• Microsoft and any other legitimate technology company must be decidedly anti-patent. While Microsoft could benefit from collecting tolls on dumb patents, they're at far greater risk of paying out on dumb patent violations. The moment they try to enforce a patent claim against someone else they legitimize every jerk who patents a link-list and sues them for $100 trillion. Their position must be decidedly anti-software patent.

    Isn't it time for a technology patent defense network? Every technology compa

  • by N8F8 (4562) on Saturday April 21, 2007 @09:41AM (#18823303)
    The method separates content, form, and function of the computer application so that each may be accessed or modified separately. The method includes creating arbitrary objects, managing the arbitrary objects throughout their life cycle in an object library, and deploying the arbitrary objects in a design framework for use in complex computer applications.

    Sounds like any application framework to me. Just because the language syntax is different, why should it be patentable just because it's XML? This was granted in 2004, what about MS's own WSC (Windows Script Component) component architecture fro mth lat 1990's? Isn't that the predecessor to .NET component architecture?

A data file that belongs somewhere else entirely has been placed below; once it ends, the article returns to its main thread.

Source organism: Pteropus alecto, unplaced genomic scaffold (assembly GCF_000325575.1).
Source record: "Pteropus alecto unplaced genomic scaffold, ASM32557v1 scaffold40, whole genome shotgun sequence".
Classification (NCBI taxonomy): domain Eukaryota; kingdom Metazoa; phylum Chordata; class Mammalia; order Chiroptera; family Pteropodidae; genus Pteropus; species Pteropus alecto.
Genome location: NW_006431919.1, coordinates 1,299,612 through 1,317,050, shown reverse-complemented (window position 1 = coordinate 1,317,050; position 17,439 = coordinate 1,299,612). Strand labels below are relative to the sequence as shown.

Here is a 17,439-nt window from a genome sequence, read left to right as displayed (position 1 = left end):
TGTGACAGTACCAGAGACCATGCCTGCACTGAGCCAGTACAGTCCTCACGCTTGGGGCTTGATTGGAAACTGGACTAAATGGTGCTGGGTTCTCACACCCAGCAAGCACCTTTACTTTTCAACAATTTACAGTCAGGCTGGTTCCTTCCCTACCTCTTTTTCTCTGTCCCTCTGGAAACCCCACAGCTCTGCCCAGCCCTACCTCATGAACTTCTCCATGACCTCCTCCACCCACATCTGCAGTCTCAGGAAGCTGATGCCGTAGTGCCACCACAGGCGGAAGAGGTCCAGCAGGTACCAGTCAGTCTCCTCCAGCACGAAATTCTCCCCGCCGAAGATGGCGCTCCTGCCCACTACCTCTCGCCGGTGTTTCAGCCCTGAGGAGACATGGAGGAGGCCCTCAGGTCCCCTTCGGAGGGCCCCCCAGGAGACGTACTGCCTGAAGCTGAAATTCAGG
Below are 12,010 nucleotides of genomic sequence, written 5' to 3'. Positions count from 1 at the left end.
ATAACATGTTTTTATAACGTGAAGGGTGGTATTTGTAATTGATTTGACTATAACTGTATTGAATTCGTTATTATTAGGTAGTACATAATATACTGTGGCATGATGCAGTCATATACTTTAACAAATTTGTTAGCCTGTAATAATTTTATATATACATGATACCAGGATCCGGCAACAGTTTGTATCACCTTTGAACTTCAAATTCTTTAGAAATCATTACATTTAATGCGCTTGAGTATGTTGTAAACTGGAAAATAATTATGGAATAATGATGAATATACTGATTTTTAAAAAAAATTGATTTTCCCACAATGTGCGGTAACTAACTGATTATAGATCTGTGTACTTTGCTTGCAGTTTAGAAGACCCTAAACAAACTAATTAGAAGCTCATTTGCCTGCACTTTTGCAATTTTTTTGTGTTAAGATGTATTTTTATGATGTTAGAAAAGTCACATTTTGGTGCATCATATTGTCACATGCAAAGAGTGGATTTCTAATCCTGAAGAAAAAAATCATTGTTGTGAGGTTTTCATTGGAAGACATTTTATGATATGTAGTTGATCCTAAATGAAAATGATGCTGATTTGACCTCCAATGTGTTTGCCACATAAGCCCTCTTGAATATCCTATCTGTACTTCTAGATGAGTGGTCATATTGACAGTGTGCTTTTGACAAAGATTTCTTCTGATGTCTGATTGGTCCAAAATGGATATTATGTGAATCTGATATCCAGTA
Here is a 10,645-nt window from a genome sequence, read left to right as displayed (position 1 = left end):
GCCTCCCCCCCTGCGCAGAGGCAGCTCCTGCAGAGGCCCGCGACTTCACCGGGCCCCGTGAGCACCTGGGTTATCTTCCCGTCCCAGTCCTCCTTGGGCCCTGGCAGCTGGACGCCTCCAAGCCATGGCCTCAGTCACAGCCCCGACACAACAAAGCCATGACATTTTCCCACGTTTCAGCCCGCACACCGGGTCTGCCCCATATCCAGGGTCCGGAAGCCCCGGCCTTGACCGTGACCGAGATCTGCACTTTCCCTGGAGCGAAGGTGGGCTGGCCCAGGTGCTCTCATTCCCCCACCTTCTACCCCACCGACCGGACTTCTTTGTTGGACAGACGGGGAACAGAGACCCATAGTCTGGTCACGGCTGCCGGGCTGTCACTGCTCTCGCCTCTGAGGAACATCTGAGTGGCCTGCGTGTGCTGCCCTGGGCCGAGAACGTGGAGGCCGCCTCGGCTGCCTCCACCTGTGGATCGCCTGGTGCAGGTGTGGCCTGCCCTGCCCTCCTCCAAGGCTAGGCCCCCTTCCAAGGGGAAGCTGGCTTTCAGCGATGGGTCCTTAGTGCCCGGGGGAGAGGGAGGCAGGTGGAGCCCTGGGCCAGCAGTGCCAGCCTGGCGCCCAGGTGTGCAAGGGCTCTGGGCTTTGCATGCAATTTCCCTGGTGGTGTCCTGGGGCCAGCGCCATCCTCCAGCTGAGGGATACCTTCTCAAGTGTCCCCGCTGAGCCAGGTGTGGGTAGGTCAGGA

• by Vexorian (959249) on Saturday April 21, 2007 @09:45AM (#18823325)
    Look at this! "A system and a method to do something with XML" And now they can sue microsoft!

    Everyone should take this opportunity let's just have ideas of how to combine the different available technologies with different objectives and PATENT THEM! I don't even think we have to produce anything.

    Let's patent "A method to sort an array by swapping specific indexes"
  • by thewils (463314) on Saturday April 21, 2007 @10:37AM (#18823637) Journal
    When you figure that Microsoft will be attempting to find prior art to invalidate the patent. If they fail, they will be hosed, if they succeed then the concept is something that they will be unable to patent and therefore will be available to the open-source community.
  • Nah.. worst case microsoft buys them out and passes the bill along to the consumer.

    I doubt anything will *fundamentally* change with .NET as its far too ingrained in Microsoft now. ( incrementally, sure, but not fundamentally )
  • by Tablizer (95088) on Saturday April 21, 2007 @01:21PM (#18824899) Homepage Journal
    Somebody applied "a method to render a website non-functional to external parties by attracting the sufficient attention of multiple hyper-link-capable users within an effective time-range". In other words, we slashdotted the article.

Thus spake the master programmer: "When a program is being tested, it is too late to make design changes." -- Geoffrey James, "The Tao of Programming"